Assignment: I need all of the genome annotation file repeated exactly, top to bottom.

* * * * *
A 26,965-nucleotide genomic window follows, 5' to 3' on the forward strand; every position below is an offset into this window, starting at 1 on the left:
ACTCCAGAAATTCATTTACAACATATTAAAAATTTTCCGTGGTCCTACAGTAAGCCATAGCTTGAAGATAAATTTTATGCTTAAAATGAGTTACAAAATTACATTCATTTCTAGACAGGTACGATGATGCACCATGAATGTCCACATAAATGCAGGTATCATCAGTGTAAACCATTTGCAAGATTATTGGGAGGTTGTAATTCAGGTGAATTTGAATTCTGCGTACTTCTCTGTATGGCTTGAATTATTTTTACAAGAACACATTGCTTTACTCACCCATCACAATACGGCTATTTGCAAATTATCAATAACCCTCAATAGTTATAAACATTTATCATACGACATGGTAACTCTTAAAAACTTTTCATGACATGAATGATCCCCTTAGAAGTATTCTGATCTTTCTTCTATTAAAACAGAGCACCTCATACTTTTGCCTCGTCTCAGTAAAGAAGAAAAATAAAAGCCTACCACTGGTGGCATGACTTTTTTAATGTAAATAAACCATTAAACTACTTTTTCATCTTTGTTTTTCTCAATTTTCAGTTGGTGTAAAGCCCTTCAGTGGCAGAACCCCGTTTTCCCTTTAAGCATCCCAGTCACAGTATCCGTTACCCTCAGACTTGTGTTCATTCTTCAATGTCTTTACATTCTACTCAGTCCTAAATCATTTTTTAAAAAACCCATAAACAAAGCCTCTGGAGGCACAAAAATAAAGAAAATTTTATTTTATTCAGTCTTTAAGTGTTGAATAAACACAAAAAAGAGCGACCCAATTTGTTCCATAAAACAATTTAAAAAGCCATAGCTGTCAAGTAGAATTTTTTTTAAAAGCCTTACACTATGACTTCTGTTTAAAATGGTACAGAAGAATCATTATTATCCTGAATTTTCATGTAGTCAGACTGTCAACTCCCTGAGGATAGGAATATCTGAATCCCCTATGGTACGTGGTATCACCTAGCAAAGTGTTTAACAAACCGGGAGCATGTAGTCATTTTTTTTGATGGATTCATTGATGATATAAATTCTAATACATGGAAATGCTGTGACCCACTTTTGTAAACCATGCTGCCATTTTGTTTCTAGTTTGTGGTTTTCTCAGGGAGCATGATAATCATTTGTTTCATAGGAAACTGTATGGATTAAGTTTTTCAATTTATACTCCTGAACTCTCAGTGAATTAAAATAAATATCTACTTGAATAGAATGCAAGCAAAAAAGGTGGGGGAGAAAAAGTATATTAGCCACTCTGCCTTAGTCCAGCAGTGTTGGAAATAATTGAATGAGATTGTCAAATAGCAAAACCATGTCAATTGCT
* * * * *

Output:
A 26,965-nucleotide genomic window follows, 5' to 3' on the forward strand; every position below is an offset into this window, starting at 1 on the left:
ACTCCAGAAATTCATTTACAACATATTAAAAATTTTCCGTGGTCCTACAGTAAGCCATAGCTTGAAGATAAATTTTATGCTTAAAATGAGTTACAAAATTACATTCATTTCTAGACAGGTACGATGATGCACCATGAATGTCCACATAAATGCAGGTATCATCAGTGTAAACCATTTGCAAGATTATTGGGAGGTTGTAATTCAGGTGAATTTGAATTCTGCGTACTTCTCTGTATGGCTTGAATTATTTTTACAAGAACACATTGCTTTACTCACCCATCACAATACGGCTATTTGCAAATTATCAATAACCCTCAATAGTTATAAACATTTATCATACGACATGGTAACTCTTAAAAACTTTTCATGACATGAATGATCCCCTTAGAAGTATTCTGATCTTTCTTCTATTAAAACAGAGCACCTCATACTTTTGCCTCGTCTCAGTAAAGAAGAAAAATAAAAGCCTACCACTGGTGGCATGACTTTTTTAATGTAAATAAACCATTAAACTACTTTTTCATCTTTGTTTTTCTCAATTTTCAGTTGGTGTAAAGCCCTTCAGTGGCAGAACCCCGTTTTCCCTTTAAGCATCCCAGTCACAGTATCCGTTACCCTCAGACTTGTGTTCATTCTTCAATGTCTTTACATTCTACTCAGTCCTAAATCATTTTTTAAAAAACCCATAAACAAAGCCTCTGGAGGCACAAAAATAAAGAAAATTTTATTTTATTCAGTCTTTAAGTGTTGAATAAACACAAAAAAGAGCGACCCAATTTGTTCCATAAAACAATTTAAAAAGCCATAGCTGTCAAGTAGAATTTTTTTTAAAAGCCTTACACTATGACTTCTGTTTAAAATGGTACAGAAGAATCATTATTATCCTGAATTTTCATGTAGTCAGACTGTCAACTCCCTGAGGATAGGAATATCTGAATCCCCTATGGTACGTGGTATCACCTAGCAAAGTGTTTAACAAACCGGGAGCATGTAGTCATTTTTTTTGATGGATTCATTGATGATATAAATTCTAATACATGGAAATGCTGTGACCCACTTTTGTAAACCATGCTGCCATTTTGTTTCTAGTTTGTGGTTTTCTCAGGGAGCATGATAATCATTTGTTTCATAGGAAACTGTATGGATTAAGTTTTTCAATTTATACTCCTGAACTCTCAGTGAATTAAAATAAATATCTACTTGAATAGAATGCAAGCAAAAAAGGTGGGGGAGAAAAAGTATATTAGCCACTCTGCCTTAGTCCAGCAGTGTTGGAAATAATTGAATGAGATTGTCAAATAGCAAAACCATGTCAATTGCT